Photos by Kristof Ramon
Words by Beppe Conti - Editor of LA PASSIONE
There are small and ancient villages that have popularity and fame in the world thanks to the the history of the sport of cycling. Among we can cite Valkenburg, a charming small town in the south of Holland, Limburg, near the border with Belgium and close to Maastricht. A charming little old village. There is a casino, there are spas, lots of parks, cottages, hotels, restaurants and bars, a hill overrun by cyclists, streams of bicycles, and the Cauberg, focal point, as it is a great symbol of the classic Dutch race: the Amstel Gold Race. But how Valkenburg has become famous in cycling, as the village of the world championship? It was organized for five times in the history of road cycling. On a regular basis, as if it was a necessary step, an inevitable and expected return on those lands. First time in 1938, the Belgian world champion Marcel Kint, was called the Black Eagle. Second time, ten years later, another world champion Flemish Brik Schotte. Third time in 1979, was a contrasted center of a home champion, the Dutchman Jan Raas. Fourth time in 1998, as surprise for everyone, it was the turn of the Swiss Oscar Camenzind. And finally in 2012, expected and logical victory of the Belgian Philippe Gilbert. It is easy to browse through the arrivals and winners of the challenges in Valkenburg, and one can easily guess a wretched feature for all the Italians. It is a sort of haunted place for the blue colors, among fierce controversy, falls and assorted curses. Since the first performance in 1938.We were experiencing the legendary thirties, and stars as Binda and Guerra were fading away, but Gino Bartali, a young and determined man, in the middle of a fierce rivalry with some other Tuscans, namely Bini and Bizzi, was entering the scene. The championship was partecipated by 4 italians Bartali, Bini, Bizzi and Vicini from Emilia Romagna. Costante Girardengo, the first champion, was the leader of the team. Well, none of those gentlemen came to the finish line. All withdrawn.
Bartali that summer won his first Tour de France. But the other two Tuscan Bini and Bizzi provoked him on the eve of World Championship challenge: "You're the strongest, you have triumphed in the Tour, but we will run over you and we'll play for the championship title."As a result, they all withdrawn. Ten years after it happened worse. Valkenburg is famous in history for the resounding bickering between Coppi and Bartali, carefully controlling theirself so closely, and therefore letting all the favorites run, until they both retired. Bartali during summer 1948 won the Tour, so one gets the impression that he was Coppi to tighten the trap to the rival. He was carefull. Because Fausto had suffered the triumph in France of Gino and also if they had won the World Cup, the values in Italy would have changed a lot. Bartali and Coppi were even disqualified from the Federciclo on that occasion.Valkenburg is bitter and haunted for us. In 1979 went, perhaps, even worse. That day the strongest on the Cauberg, on the damn circuit was Giovanni Battaglin, from Vicenza who two years later would have made a record that will never be beaten, as he won the Vuelta a España and the Giro d'Italia within 45 days. Battaglin, during summer 1979, managed to anticipate on the final attack, the two leaders of the national team Saronni and Moser, and attacked along with Raas, Thurau, the French Chalmel and Bernaudeau and a few others. Battaglin was not the fastest, but the stronger and fresher. And on that final track, Raas and Thurau as competitors, threw him to the ground with a classic, as it happens among sprinters. Battaglin could get to them, but instead he fell asphalt, wounded and bruised, between the jubilation of the Dutch who were celebrating the huge success of their champion, Jan Raas.Valkenburg has always haunted us. With an inevitable exception that proves the rule, the all italian podium and the World Championship victory of Ivan Basso in 1998 on Nocentini and Di Luca. That was among men under 23 though.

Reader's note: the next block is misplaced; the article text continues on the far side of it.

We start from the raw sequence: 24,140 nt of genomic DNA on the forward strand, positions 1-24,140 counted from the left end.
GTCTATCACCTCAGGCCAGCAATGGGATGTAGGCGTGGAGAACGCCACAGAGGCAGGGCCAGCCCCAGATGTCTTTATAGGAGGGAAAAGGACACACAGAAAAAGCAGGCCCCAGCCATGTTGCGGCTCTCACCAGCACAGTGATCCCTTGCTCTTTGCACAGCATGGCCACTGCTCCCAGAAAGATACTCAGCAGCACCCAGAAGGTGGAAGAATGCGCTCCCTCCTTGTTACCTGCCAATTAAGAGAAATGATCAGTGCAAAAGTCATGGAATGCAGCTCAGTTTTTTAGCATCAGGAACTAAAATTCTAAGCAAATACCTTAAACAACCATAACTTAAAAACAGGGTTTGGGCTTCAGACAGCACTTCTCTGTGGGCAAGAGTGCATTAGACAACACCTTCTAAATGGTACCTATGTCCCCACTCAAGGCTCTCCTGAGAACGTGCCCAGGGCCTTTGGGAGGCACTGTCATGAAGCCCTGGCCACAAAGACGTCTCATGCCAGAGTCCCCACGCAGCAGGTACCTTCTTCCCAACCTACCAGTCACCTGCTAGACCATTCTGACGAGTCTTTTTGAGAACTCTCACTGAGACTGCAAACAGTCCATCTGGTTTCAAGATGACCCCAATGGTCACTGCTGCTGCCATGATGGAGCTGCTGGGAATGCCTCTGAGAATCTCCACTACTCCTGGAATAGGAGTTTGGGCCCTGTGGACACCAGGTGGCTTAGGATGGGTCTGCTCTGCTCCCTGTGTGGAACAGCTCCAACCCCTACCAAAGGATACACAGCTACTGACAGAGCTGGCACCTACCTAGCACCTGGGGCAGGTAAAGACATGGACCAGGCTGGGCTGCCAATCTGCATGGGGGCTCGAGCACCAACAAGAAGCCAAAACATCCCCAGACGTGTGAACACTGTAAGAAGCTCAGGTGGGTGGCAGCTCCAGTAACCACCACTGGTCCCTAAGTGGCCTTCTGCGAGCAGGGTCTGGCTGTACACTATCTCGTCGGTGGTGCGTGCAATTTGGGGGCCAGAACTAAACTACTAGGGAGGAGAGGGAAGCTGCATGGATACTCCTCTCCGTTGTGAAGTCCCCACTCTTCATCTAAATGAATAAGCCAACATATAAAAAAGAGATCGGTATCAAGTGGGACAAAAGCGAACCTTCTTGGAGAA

That day Michele Bartoli was the favorite, a champion of the classics, who could manage to wonderfully win all those races with different characteristics as the Tour of Flanders and the Giro di Lombardia. In addition to the Liege-Bastogne-Liege and the Fleche Wallonne of course. But what happened to Bartoli in Valkenburg?It was inevitable, in that place. In fact he was the victim of a spectacular fall in the wet downhill while he was traveling at 80Km per hour. Nobody knows how he got up nearly intact. Of course that fall prevented him from winning the title and stopped him on the third step of the podium, behind the Swiss Camenzind and Belgian Van Petegem.In 2012, luckily no blue ended awkwardly on the ground, no one altercate that much. But the defeat was severe as in all other occasions. This time, maybe even more in the sense that we found ourselves in the role of demeaning actors, beyond the glory and our local tradition. On the last climb of the Cauberg, when Philippe Gilbert attacked, our team melted like snow in the sun. All Bettini's italians. And the order of arrival appeared immediately shameful. Gilbert, Boasson Hagen and Valverde on the podium, the first italian was Oscar Gatto, the thirteenth, Nibali twenty-ninth second, seventyfourth Moser.Now, fortunately, for the italians' sake, for some years the world championship will be assigned to other areas.